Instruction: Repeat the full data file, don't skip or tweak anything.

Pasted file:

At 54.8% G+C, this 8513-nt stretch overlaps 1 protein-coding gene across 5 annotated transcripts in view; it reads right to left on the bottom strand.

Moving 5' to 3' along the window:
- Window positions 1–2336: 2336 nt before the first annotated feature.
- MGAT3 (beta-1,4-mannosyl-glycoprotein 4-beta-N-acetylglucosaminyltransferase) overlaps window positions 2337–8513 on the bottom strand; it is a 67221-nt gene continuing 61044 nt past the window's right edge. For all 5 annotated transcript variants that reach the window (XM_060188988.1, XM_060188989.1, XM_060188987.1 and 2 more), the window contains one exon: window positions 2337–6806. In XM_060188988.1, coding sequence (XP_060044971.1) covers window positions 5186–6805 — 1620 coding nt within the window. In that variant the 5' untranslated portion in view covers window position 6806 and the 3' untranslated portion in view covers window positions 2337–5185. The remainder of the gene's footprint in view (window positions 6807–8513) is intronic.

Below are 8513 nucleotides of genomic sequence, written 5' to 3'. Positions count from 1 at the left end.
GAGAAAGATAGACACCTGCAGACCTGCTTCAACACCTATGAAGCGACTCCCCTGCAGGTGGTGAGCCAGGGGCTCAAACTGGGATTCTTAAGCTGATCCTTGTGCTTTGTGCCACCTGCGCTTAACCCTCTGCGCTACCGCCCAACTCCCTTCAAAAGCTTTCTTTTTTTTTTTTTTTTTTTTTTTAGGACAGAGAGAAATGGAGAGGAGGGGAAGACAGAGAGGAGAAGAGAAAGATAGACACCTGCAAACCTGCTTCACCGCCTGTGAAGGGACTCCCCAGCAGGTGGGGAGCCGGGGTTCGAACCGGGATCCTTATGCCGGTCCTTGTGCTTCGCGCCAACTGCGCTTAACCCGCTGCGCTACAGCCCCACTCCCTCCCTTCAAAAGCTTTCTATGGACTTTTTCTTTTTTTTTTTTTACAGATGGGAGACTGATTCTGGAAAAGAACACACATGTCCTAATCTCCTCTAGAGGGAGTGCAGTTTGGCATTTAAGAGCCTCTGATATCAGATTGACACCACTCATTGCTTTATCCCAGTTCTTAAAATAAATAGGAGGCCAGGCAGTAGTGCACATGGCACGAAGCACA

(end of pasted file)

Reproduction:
At 54.8% G+C, this 8513-nt stretch overlaps 1 protein-coding gene across 5 annotated transcripts in view; it reads right to left on the bottom strand.

Moving 5' to 3' along the window:
- Window positions 1–2336: 2336 nt before the first annotated feature.
- MGAT3 (beta-1,4-mannosyl-glycoprotein 4-beta-N-acetylglucosaminyltransferase) overlaps window positions 2337–8513 on the bottom strand; it is a 67221-nt gene continuing 61044 nt past the window's right edge. For all 5 annotated transcript variants that reach the window (XM_060188988.1, XM_060188989.1, XM_060188987.1 and 2 more), the window contains one exon: window positions 2337–6806. In XM_060188988.1, coding sequence (XP_060044971.1) covers window positions 5186–6805 — 1620 coding nt within the window. In that variant the 5' untranslated portion in view covers window position 6806 and the 3' untranslated portion in view covers window positions 2337–5185. The remainder of the gene's footprint in view (window positions 6807–8513) is intronic.

Below are 8513 nucleotides of genomic sequence, written 5' to 3'. Positions count from 1 at the left end.
GAGAAAGATAGACACCTGCAGACCTGCTTCAACACCTATGAAGCGACTCCCCTGCAGGTGGTGAGCCAGGGGCTCAAACTGGGATTCTTAAGCTGATCCTTGTGCTTTGTGCCACCTGCGCTTAACCCTCTGCGCTACCGCCCAACTCCCTTCAAAAGCTTTCTTTTTTTTTTTTTTTTTTTTTTTAGGACAGAGAGAAATGGAGAGGAGGGGAAGACAGAGAGGAGAAGAGAAAGATAGACACCTGCAAACCTGCTTCACCGCCTGTGAAGGGACTCCCCAGCAGGTGGGGAGCCGGGGTTCGAACCGGGATCCTTATGCCGGTCCTTGTGCTTCGCGCCAACTGCGCTTAACCCGCTGCGCTACAGCCCCACTCCCTCCCTTCAAAAGCTTTCTATGGACTTTTTCTTTTTTTTTTTTTACAGATGGGAGACTGATTCTGGAAAAGAACACACATGTCCTAATCTCCTCTAGAGGGAGTGCAGTTTGGCATTTAAGAGCCTCTGATATCAGATTGACACCACTCATTGCTTTATCCCAGTTCTTAAAATAAATAGGAGGCCAGGCAGTAGTGCACATGGCACGAAGCACA